Lately I’ve been focusing on making my life a work of art, which is obviously a big concept to wrap one’s mind and life around. But I like a good challenge. Then serendipitously, I found this quote from Virginia Woolf’s unfinished memoir ‘A Sketch of the Past’, begun in 1939.
Perhaps this is the strongest pleasure known to me. It is the rapture I get when in writing I seem to be discovering what belongs to what; making a scene come right; making a character come together. From this I reach what I might call a philosophy; at any rate it is a constant idea of mine; that behind the cotton wool [of daily life] is hidden a pattern; that we–I mean all human beings–are connected with this; that the whole world is a work of art; that we are parts of the work of art. Hamlet or a Beethoven quartet is the truth about this vast mess that we call the world. But there is no Shakespeare, there is no Beethoven . . . we are the words; we are the music; we are the thing itself.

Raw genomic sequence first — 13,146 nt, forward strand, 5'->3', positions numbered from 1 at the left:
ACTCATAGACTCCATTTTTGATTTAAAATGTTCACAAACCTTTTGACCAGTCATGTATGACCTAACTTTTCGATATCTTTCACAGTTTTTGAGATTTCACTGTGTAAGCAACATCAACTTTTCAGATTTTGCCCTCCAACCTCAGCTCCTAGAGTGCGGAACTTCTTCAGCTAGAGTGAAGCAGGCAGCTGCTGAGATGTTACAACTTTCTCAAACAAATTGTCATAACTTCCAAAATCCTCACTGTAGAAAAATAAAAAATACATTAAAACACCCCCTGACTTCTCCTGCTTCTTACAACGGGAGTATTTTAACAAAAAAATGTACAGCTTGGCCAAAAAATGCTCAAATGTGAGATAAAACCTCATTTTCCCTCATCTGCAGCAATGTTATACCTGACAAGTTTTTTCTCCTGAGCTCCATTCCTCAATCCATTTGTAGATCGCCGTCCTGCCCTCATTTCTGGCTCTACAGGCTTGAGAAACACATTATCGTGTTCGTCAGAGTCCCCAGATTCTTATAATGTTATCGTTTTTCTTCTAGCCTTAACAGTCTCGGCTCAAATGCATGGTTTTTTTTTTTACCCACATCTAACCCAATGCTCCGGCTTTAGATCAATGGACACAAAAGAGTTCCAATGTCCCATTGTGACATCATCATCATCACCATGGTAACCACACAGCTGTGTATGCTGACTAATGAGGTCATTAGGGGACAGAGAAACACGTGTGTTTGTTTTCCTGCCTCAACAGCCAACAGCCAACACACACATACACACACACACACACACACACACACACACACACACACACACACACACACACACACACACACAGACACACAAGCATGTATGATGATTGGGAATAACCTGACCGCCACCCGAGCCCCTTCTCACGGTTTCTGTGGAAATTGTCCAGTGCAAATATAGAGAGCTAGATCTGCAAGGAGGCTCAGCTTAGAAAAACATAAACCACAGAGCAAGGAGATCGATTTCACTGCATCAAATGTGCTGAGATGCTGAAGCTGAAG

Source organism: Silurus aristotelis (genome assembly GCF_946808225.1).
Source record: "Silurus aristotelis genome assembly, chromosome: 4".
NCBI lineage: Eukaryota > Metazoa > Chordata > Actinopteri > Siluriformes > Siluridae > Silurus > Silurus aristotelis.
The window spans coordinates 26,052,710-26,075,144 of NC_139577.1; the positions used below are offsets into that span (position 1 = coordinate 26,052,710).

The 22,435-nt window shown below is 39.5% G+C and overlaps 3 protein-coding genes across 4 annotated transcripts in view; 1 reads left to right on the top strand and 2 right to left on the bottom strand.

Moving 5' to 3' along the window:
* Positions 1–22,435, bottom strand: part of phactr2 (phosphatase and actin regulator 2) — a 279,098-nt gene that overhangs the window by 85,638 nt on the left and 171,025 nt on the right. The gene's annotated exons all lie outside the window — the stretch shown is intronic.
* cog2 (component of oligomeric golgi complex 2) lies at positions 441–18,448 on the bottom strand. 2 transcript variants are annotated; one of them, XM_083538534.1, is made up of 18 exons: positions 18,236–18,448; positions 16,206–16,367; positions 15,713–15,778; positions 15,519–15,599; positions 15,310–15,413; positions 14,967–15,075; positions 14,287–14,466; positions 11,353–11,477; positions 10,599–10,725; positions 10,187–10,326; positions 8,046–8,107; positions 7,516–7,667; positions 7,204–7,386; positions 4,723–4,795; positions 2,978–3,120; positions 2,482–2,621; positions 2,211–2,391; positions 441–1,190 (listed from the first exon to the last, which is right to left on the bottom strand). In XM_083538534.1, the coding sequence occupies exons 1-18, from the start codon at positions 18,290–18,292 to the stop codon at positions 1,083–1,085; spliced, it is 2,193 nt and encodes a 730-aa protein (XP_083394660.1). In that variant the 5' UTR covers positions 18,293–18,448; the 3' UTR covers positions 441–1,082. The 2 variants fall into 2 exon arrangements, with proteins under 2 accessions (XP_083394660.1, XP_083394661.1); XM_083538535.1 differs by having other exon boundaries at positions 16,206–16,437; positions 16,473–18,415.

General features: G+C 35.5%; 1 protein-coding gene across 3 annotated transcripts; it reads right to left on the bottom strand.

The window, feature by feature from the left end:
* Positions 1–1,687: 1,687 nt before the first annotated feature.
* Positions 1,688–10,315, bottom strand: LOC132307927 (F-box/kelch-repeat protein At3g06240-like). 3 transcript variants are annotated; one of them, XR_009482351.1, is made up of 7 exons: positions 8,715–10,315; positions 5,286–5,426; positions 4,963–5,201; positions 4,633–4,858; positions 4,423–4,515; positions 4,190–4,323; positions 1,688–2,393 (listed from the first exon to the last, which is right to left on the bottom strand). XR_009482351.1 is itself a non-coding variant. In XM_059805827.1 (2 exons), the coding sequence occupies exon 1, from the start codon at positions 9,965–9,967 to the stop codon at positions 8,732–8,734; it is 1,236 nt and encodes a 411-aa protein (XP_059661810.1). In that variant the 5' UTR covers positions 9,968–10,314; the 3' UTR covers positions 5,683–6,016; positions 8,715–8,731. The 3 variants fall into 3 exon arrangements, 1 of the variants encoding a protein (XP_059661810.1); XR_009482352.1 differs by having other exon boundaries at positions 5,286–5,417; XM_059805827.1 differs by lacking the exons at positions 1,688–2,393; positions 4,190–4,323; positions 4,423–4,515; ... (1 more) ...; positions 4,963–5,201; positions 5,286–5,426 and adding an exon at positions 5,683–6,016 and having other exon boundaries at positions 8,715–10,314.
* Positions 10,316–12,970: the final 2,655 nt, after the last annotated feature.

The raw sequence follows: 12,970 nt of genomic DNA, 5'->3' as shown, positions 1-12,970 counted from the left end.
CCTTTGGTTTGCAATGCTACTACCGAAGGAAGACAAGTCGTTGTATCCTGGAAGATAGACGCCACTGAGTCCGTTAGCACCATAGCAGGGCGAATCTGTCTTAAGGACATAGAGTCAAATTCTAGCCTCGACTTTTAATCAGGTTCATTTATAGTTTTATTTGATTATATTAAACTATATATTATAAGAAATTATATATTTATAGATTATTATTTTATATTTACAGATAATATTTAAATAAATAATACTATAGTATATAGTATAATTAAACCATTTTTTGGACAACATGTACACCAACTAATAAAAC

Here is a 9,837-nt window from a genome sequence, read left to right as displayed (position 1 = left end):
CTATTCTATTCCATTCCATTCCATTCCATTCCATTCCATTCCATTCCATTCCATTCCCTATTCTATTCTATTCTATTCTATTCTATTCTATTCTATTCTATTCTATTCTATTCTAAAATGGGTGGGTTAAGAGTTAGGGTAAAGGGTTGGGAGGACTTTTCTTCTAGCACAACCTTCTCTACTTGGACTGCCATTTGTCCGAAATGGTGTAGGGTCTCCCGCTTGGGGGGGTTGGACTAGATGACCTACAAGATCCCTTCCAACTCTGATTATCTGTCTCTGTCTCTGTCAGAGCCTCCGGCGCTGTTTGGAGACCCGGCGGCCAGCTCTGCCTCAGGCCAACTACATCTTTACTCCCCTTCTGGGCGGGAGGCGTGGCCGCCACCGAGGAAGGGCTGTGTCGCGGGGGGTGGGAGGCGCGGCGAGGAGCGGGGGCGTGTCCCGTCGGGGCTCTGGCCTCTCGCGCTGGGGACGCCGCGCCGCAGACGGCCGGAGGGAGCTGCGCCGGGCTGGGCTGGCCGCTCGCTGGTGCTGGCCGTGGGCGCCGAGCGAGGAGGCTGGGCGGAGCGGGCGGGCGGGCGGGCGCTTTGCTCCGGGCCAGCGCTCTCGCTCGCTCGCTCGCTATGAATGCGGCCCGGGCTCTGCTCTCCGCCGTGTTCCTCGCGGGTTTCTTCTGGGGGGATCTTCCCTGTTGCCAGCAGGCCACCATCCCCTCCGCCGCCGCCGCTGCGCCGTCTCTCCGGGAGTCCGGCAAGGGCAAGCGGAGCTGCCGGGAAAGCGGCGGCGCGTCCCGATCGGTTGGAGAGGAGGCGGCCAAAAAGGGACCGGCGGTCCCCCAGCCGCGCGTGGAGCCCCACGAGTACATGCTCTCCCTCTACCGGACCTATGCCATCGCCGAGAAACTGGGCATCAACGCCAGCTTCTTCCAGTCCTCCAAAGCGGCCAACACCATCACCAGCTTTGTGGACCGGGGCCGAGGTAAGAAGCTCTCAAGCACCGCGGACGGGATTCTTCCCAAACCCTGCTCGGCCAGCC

Does any of it resonate with you? Do you think that it’s possible that we could all be parts of a work of art? I’d love to hear from you.